Points with IP addresses

Many of the 2,600 points in Germany are either mechanical or electromechanical. Some of them date back to the age of the Kaisers. There is no way a digital rail infrastructure could be built on this. This is why Deutsche Bahn wants to gradually take the analogue technology out of circulation and replace it with digital signal boxes. Instead of using a power cable as before, the control commands for signals and points will then be transmitted via fibre optic data cables.

The decisive advantage from Deutsche Bahn’s point of view is that the digital signal boxes will cover larger areas, so considerably fewer of them will be needed. 280 digital signal boxes should be sufficient to control all rail traffic on the 33,400-kilometre network in Germany. It will moreover be possible to detect and remedy the causes of faults and failures of points and signals more quickly by going digital. Last but not least, the digital signal boxes should be able to manage with much less expensive cabling. However, the new signal boxes will only unfold their full potential in conjunction with the European Train Control System (ETCS for short), which Deutsche Bahn is also seeking to introduce in parallel.

Safety system with radio and sensors

The ETCS was developed to facilitate cross-border rail traffic. This is currently still being held up by different national train control and safety systems. Above all, however, thanks to the technology, trains can run at shorter intervals on the same route. Until now, it has only been possible for one section of the line – called a block in railway jargon – to be used by one train at a time. In view of the braking distance, which can in some cases run into kilometres, sufficient distance to the train in front is otherwise not always guaranteed.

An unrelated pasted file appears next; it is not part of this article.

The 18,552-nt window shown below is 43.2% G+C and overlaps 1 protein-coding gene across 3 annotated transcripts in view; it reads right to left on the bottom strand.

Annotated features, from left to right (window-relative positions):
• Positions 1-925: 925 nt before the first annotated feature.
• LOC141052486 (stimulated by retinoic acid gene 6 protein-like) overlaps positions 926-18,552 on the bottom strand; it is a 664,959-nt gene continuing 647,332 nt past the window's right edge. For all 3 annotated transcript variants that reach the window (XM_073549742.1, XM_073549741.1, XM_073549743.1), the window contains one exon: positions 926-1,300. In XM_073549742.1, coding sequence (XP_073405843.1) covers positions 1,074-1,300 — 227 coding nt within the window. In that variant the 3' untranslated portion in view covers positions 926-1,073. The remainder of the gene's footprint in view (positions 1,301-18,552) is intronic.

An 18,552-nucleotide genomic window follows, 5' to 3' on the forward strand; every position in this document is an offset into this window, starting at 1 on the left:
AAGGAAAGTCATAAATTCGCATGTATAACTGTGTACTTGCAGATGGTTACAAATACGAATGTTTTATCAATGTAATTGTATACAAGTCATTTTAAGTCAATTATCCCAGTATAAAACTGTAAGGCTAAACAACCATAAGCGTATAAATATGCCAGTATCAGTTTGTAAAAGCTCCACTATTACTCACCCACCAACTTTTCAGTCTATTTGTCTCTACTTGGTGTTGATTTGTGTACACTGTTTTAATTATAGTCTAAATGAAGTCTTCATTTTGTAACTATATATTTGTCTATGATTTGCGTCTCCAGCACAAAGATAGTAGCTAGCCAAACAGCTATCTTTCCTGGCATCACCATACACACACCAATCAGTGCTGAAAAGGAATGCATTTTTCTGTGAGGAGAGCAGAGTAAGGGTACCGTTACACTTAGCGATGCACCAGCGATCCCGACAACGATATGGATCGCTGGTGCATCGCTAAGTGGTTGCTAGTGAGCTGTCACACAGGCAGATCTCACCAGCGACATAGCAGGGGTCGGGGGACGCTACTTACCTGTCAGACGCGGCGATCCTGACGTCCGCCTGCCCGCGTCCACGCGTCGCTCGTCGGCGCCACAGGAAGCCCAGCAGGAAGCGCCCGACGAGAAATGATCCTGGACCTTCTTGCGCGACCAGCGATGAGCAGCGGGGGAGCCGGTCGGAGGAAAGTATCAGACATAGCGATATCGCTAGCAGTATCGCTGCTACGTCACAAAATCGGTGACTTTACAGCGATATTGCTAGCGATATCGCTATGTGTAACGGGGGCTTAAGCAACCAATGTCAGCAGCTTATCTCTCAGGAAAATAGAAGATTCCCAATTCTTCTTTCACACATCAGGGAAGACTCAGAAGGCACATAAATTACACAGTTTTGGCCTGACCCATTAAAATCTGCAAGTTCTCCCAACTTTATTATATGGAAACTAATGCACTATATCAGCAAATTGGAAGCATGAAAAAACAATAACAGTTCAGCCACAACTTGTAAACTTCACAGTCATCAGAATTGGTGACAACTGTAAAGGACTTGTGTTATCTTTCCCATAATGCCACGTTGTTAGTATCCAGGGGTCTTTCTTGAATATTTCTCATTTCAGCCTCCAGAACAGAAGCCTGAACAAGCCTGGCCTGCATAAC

With ETCS, all trains are located via radio, sensors and transponders in the tracks – so-called Eurobalises – and their speed is recorded. The train receives its driving commands from the ETCS route control centre. This computer unit uses the transmitted data to calculate which section of the route is free and how fast the train in question can travel safely without risking a rear-end collision, thereby rendering block distances superfluous. The train drivers use on their on-board computers to see up to 30 kilometres of the route ahead of them, and the system warns them at an early stage if they need to slow down and, in case of doubt, automatically initiates braking. Deutsche Bahn hopes in this way to introduce 20 percent more trains onto the network– along with a corresponding number of new passengers. Even the approximately 160,000 signals in operation today will no longer be needed in the future and will in any case no longer be able to stop trains if they fail.